Where do my interest in Armstrong Whitworth A.W.
41 Albemarle come from ?
First of all, that’s right some of the men who flew it are buried near my home so I have a certain interest in Albemarle. But what can I say when I find plenty of same details on WWII Axis planes made by British sites and nearly nothing about the first and only nose-wheel aircraft made in Great Britain during World War II !
And it’s the same in museums where we can see Axis planes sometimes from the same example but no Albemarle, no Stirling (the Royal Air Force’s first operational four-engined bomber), no Whitley ( the first heavy bomber monoplane with retractable landing-gear, the first plane with airborne radar to fight against ships and the first plane in RAF to be used for paratroopers !), …
Only a few photos but no examples survived of this planes who had technics never found before on other planes.
So as the Stirling Aircraft Association (2000) who works in order to preserve the Stirling memory, I’m going to try to preserve the memory of the Albemarle (but in a lower scale than SAA-2000 !).
The Albemarle is often presented in the few sites which talk about it as a plane not liked by the men who flew it. So how can we explain that, by example, Plt Off Cunningham (297 Squadron), who is now 80 years old, always speaks of the Albemarle with great affection !
Same thing for Kenneth Frere (296 Squadron) who says : “It was fun to fly, it looked good and I am sorry that not a single example remains with us today.”
In the same mind, read this about workers in MG factory during WWII :
“Abingdon assembled the complete front end, or cockpit of the Albemarle. One of the most interesting features of the A.W. 41 was the electrical testing gear.
Of particular interest was the assembly of the front end and cockpit of the Albemarle aircraft, the A.W. 41. The photograph shows a line up of some of the people involved in its manufacture. Cis Cousins is third from the left. The Albemarle is interesting for a number of reasons:
I. It was one of the first contracts obtained by Cecil Kimber at the beginning of the war. He obtained the contract at his own initiative since he was desperate to find work for the M.G. factory and its employees.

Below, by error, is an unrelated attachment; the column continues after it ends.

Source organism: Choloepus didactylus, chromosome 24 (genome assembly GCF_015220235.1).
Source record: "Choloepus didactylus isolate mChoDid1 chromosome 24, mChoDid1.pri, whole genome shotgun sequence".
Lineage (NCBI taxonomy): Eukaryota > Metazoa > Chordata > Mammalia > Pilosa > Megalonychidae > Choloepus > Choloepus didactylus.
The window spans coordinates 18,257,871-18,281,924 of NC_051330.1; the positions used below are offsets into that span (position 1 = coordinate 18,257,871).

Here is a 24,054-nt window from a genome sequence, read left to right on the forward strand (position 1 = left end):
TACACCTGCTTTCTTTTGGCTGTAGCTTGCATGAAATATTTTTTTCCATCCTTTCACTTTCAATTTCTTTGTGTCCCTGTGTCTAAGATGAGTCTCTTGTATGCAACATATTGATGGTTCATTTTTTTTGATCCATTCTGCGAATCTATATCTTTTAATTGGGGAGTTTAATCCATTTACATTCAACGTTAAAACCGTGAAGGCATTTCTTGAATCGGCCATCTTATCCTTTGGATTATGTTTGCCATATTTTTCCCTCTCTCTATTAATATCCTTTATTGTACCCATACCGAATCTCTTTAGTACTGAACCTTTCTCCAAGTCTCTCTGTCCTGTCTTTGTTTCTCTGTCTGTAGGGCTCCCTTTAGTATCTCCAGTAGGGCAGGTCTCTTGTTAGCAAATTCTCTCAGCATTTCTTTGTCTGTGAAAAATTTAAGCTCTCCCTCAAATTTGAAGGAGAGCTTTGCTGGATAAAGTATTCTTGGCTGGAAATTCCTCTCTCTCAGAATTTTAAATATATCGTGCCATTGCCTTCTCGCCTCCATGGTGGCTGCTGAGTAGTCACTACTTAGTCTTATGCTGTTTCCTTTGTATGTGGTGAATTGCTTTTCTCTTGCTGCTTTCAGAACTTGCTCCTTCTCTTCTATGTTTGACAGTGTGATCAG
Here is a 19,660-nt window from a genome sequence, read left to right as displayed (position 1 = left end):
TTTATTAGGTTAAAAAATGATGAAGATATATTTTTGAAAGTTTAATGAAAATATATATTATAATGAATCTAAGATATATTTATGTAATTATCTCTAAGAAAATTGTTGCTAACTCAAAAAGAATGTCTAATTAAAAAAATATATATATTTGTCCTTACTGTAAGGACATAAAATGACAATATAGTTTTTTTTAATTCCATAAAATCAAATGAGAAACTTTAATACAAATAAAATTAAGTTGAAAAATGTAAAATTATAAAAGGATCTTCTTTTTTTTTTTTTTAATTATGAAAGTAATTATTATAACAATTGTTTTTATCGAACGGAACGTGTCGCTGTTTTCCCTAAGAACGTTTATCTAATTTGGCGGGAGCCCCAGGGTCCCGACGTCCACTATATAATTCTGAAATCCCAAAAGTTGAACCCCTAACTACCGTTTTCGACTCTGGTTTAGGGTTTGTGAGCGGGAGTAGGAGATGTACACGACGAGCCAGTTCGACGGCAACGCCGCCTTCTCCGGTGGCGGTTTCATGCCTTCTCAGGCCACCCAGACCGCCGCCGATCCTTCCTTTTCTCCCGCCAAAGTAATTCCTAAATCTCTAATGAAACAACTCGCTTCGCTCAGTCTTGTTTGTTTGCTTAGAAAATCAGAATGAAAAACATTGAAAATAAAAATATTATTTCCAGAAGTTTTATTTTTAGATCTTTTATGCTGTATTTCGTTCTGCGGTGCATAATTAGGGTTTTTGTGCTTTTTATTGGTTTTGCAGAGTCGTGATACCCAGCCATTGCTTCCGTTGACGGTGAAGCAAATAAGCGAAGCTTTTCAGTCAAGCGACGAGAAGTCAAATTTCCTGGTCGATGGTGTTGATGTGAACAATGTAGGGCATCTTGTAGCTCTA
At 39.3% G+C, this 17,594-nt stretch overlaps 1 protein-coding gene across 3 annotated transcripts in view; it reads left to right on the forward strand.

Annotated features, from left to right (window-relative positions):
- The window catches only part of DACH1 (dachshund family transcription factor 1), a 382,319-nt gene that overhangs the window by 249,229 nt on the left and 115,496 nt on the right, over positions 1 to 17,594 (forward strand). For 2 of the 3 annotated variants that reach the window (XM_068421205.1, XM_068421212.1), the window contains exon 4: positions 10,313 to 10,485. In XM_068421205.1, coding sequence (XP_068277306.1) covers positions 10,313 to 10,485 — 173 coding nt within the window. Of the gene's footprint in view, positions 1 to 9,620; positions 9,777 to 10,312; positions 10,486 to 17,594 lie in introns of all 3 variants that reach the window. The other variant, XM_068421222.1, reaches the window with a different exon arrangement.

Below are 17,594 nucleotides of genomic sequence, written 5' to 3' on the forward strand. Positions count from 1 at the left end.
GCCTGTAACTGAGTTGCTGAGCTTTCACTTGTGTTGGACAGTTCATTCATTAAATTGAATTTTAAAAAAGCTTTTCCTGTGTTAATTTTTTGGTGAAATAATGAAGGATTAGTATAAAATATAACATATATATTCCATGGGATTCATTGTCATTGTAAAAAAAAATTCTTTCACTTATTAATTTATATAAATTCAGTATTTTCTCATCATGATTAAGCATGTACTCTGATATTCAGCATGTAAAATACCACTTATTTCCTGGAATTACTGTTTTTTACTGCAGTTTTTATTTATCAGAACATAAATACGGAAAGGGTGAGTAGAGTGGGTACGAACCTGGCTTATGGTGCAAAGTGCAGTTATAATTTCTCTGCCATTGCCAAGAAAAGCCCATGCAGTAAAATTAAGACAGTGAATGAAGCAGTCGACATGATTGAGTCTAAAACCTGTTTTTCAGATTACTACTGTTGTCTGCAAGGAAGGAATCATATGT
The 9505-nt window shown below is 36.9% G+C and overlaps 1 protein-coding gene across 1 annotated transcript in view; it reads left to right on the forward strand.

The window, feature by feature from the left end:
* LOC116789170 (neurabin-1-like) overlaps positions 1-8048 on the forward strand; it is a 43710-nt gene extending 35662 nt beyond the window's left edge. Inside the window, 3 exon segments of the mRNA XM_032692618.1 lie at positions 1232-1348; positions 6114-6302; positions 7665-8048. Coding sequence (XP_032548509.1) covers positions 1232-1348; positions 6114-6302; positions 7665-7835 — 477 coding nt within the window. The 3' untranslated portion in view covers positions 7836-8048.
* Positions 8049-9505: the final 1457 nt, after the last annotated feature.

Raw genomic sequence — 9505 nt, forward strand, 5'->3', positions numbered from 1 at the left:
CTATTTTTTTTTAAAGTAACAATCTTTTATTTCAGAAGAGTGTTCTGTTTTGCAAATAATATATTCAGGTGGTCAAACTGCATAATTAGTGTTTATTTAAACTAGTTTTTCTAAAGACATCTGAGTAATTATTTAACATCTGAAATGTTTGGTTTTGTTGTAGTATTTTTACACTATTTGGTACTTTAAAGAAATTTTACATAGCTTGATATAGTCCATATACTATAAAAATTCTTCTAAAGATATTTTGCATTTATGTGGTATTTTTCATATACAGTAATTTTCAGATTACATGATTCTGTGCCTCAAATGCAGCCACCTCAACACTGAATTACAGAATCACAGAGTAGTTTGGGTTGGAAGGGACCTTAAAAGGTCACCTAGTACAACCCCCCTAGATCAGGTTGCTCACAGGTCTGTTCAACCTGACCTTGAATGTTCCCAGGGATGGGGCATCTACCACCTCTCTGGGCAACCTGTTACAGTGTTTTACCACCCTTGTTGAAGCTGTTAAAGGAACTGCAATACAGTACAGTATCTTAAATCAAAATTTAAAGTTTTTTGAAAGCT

2. It was this contract, according to McComb, that led him into conflict with the Nuffield Organisation who, themselves, specifically Sir Miles Thomas, Chairman, wanted to organise the war work for the whole of the Nuffield factory structure. This led to Kimber's dismissal from M.G. and George Propert, a long time M.G. manager with a works management background, took over as General Manager, while H.A. Ryder was nominated as M.G. Managing Director.
3. The second reason for the interest is that the front end of the Albemarle aircraft was far more complex than any car ever produced by M.G.. In particular the front end contained the cockpit and all the pilots' and navigators' control systems which had eventually to be connected to the rest of the aircraft in another factory. In order to ensure that this front end was properly assembled and that all controls would work, the inspection team at M.G. devised an ingenious test rig for testing the completed aircraft front end before delivery to customers. A write-up of this electrical test rig was made in September 1942 and given to Works Superintendent Bill Slingsby who would eventually transmit this to the Autocar magazine. I am not sure at this stage whether the Autocar ever published it.
The new test rig allowed the Albemarle nose section to be fully and accurately tested in a single hour. This method replaced an old "bell and battery" method, described as rather hit and miss, which used to take three days for each front end. Apparently, the new rig worked so well and so impressed other aircraft companies that at the end of the war it was sold to the aircraft industry for use in peace time aircraft production. In all, 653 of these Albemarle aircraft units were made. Each nose section required as much work as the construction of a complete fighter aircraft.”
And we should forget this plane after
All the people really interested in planes will say no.
That’s why I created this section dedicated to the Armstrong Whitworth A.W. 41 Albemarle because for me aviation, and his history, is not always speaking about the same famous planes but also telling about this “less glamorous” planes in which several men and women gave their lives or worked. This people and their planes make the real complete history of planes.
Note : The complete MG text can be found at : http://www.mgcars.org.uk/mgcc/sf/000101.htm